Feeds

Stream vids to your laptop ON A PLANE ... but prepare to pay

Bring your own screen along

Choosing a cloud hosting partner with confidence

American Airlines is to start offering to stream video to passengers' own kit, as long as that kit is a laptop computer and the passenger doesn't mind paying for the experience.

The service offers 100 movies and TV shows, priced at $4 and $1 respectively, which can be streamed during flights on the airline's entire fleet of 767 (domestic) aircraft. The service is managed by Gogo, and even lets passengers take the end of the film with them after they've landed.

It's that Digital Rights Management mechanism which limits the service to laptops, but it also allows passengers to continue watching after landing – TV shows get an additional 72 hours, films are available for only 24.

Gogo already provides Wi-Fi connectivity to a number of airlines, including American, at a rate reflective of the cost of the satellite back-haul used, but both companies are keen to emphasis that film-watching punters won't be expected to shell out for their Wi-Fi access too – that's an entirely separate, and separately billed for, service.

Gogo also provides connectivity for tablets and smartphones, to the point of offering a dedicated client for iPhone and Blackberry devices, but neither of those will be able to watch films for a while.

It has always seemed strange to squint at a seat-back screen while having a much-better display stowed in the overhead locker, not to mention the lack of wide screen on fitted screens makes viewing even harder (we'll never forget sitting through "TARGAT" on an in-flight monitor).

Having said that, balancing a laptop in economy isn't easy, and we're not looking forward to the day when we're all expected to carry our screens with us onto flights – weight allowance permitting. ®

Beginner's guide to SSL certificates

More from The Register

next story
Ex-US Navy fighter pilot MIT prof: Drones beat humans - I should know
'Missy' Cummings on UAVs, smartcars and dying from boredom
Don't wait for that big iPad, order a NEXUS 9 instead, industry little bird says
Google said to debut next big slab, Android L ahead of Apple event
Xperia Z3: Crikey, Sony – ANOTHER flagship phondleslab?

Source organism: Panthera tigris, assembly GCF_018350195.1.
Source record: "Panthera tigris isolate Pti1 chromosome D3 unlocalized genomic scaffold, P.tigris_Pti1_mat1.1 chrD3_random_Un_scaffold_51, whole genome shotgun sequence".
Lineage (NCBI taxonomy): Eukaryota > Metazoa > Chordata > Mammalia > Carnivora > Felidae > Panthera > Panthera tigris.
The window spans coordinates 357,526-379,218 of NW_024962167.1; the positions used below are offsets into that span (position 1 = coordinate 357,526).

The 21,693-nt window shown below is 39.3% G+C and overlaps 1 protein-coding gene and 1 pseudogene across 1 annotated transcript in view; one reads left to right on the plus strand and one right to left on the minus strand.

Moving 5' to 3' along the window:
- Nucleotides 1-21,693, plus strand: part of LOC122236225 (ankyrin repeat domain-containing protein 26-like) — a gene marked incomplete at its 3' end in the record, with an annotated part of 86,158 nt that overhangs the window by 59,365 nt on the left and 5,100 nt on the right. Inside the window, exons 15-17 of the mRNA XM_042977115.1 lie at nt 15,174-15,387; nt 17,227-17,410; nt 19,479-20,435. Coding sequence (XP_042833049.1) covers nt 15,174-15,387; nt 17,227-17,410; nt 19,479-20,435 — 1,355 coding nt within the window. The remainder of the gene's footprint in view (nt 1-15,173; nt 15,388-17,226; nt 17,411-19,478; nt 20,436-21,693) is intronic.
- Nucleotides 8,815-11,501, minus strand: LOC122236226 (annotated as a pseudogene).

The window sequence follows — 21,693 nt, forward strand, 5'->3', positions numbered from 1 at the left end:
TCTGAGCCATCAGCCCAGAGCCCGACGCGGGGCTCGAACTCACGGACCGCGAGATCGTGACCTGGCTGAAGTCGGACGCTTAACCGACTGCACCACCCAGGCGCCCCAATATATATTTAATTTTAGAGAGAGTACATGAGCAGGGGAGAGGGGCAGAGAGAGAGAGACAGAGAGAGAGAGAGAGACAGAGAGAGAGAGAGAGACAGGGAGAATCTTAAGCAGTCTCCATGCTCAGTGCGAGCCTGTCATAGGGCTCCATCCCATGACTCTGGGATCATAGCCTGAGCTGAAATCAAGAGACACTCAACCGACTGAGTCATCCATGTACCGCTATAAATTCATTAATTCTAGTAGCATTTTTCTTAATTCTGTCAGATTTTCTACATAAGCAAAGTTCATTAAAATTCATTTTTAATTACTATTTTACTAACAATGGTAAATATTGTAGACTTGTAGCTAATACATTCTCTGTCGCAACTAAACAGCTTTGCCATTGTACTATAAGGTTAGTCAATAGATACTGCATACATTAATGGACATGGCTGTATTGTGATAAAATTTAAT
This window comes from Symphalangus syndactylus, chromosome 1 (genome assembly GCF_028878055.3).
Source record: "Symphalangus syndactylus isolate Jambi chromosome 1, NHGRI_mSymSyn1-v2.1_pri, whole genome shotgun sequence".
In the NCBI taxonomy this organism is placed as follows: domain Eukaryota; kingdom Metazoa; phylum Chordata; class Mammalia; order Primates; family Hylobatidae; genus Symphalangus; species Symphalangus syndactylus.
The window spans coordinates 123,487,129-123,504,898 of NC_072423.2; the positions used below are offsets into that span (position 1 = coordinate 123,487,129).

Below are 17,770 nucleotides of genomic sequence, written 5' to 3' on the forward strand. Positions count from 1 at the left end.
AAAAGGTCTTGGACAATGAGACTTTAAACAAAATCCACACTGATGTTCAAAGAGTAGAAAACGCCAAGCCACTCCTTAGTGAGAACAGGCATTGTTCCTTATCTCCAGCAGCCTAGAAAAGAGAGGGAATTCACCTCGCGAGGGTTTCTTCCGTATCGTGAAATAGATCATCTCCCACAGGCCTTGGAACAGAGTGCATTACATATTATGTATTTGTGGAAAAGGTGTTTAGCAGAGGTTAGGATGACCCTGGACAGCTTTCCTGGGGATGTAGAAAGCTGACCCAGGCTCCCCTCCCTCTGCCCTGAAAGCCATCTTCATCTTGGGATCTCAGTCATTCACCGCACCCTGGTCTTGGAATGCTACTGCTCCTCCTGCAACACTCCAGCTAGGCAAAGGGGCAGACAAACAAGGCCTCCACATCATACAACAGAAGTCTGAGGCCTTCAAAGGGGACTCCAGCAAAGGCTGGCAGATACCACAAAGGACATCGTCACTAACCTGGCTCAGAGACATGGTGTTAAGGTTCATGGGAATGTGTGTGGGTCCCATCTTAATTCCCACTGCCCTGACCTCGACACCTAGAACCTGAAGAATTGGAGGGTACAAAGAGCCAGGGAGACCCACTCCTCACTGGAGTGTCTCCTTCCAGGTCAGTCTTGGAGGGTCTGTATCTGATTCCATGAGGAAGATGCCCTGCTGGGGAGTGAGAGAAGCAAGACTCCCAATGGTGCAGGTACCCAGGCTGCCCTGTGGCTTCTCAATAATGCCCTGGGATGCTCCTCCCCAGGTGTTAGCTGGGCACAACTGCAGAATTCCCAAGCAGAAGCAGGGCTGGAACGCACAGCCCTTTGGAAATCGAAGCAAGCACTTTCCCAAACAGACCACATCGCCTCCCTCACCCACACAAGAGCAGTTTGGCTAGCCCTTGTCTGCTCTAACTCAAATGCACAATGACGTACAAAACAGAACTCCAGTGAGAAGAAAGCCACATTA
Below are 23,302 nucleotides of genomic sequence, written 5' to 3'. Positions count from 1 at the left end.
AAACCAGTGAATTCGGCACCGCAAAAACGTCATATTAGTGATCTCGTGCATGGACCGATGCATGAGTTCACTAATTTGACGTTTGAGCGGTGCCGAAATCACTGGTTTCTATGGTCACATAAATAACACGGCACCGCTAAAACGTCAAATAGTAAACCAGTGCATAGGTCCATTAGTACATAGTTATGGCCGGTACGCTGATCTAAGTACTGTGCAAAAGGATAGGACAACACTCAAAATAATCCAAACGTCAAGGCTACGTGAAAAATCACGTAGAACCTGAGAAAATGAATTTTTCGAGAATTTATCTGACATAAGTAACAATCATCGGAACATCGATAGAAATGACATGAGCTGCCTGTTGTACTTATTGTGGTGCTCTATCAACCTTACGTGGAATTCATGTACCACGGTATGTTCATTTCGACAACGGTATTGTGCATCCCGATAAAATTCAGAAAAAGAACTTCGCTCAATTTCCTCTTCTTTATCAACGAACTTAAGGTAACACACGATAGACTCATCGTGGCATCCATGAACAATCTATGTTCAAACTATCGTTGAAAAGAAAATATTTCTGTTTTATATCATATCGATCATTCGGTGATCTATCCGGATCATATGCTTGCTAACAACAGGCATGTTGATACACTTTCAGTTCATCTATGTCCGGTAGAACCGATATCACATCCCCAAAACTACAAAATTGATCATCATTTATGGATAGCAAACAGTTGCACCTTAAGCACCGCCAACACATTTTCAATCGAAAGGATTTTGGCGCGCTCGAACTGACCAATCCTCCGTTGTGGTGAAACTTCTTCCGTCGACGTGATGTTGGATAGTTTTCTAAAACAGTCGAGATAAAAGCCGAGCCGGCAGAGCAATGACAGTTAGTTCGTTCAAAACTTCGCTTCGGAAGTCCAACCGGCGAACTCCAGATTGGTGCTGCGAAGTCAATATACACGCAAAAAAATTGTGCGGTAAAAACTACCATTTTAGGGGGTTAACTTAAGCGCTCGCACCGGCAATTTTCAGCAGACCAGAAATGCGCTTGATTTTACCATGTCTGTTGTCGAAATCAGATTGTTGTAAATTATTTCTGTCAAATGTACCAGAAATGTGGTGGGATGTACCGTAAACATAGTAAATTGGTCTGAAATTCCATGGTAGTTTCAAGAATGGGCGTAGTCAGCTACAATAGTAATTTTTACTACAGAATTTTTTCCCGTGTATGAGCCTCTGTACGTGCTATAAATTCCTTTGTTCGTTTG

The Fourth Amendment... and it IS better
Netscape Navigator - the browser that started it all - turns 20
It was 20 years ago today, Marc Andreeesen taught the band to play
A drone of one's own: Reg buyers' guide for UAV fanciers
Hardware: Check. Software: Huh? Licence: Licence...?
The Apple launch AS IT HAPPENED: Totally SERIOUS coverage, not for haters
Fandroids, Windows Phone fringe-oids – you wouldn't understand
Apple SILENCES Bose, YANKS headphones from stores
The, er, Beats go on after noise-cancelling spat
Here's your chance to buy an ancient, working APPLE ONE
Warning: Likely to cost a lot even for a Mac
prev story

Whitepapers

Forging a new future with identity relationship management
Learn about ForgeRock's next generation IRM platform and how it is designed to empower CEOS's and enterprises to engage with consumers.
Cloud and hybrid-cloud data protection for VMware
Learn how quick and easy it is to configure backups and perform restores for VMware environments.
Three 1TB solid state scorchers up for grabs
Big SSDs can be expensive but think big and think free because you could be the lucky winner of one of three 1TB Samsung SSD 840 EVO drives that we’re giving away worth over £300 apiece.
Reg Reader Research: SaaS based Email and Office Productivity Tools
Read this Reg reader report which provides advice and guidance for SMBs towards the use of SaaS based email and Office productivity tools.
Security for virtualized datacentres
Legacy security solutions are inefficient due to the architectural differences between physical and virtual environments.